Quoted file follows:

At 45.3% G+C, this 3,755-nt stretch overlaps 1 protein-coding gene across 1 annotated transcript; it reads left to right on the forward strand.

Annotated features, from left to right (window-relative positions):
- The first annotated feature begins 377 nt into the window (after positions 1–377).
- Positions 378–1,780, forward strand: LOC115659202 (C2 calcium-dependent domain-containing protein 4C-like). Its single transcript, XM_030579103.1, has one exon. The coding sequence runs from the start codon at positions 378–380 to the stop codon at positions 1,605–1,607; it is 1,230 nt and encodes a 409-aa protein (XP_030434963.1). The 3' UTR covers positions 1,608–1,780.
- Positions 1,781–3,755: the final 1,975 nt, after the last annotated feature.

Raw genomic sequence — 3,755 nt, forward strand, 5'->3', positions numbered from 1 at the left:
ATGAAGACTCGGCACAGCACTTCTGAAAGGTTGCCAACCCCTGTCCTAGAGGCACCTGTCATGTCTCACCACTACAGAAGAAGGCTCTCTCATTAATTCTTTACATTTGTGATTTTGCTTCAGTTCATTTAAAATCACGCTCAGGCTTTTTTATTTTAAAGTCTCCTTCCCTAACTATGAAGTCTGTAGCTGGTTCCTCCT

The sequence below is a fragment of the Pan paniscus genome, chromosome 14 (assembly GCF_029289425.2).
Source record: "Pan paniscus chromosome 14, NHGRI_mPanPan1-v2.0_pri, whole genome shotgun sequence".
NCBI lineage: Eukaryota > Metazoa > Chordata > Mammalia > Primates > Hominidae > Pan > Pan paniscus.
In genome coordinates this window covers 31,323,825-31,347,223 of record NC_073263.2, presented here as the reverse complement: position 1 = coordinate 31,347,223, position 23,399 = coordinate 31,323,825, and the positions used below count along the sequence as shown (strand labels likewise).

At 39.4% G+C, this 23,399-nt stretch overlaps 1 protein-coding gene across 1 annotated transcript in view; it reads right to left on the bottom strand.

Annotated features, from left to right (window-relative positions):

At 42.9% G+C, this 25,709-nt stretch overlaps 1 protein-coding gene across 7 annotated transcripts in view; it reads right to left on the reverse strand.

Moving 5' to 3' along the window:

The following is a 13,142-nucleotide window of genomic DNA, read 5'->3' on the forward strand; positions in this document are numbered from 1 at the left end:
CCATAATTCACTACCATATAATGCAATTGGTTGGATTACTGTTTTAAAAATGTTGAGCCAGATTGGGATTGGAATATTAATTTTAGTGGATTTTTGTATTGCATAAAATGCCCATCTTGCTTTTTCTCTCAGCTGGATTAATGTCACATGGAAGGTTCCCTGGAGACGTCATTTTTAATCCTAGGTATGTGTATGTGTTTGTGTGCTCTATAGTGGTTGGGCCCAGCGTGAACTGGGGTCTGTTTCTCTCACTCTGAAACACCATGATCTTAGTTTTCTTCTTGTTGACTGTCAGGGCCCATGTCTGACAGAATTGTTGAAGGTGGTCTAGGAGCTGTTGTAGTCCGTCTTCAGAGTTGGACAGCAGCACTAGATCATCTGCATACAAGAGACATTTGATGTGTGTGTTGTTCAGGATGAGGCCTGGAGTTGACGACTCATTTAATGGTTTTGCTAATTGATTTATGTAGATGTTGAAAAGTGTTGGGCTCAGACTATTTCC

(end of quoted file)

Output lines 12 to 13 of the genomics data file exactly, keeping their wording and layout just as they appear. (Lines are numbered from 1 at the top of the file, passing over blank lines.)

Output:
At 39.4% G+C, this 23,399-nt stretch overlaps 1 protein-coding gene across 1 annotated transcript in view; it reads right to left on the bottom strand.

Annotated features, from left to right (window-relative positions):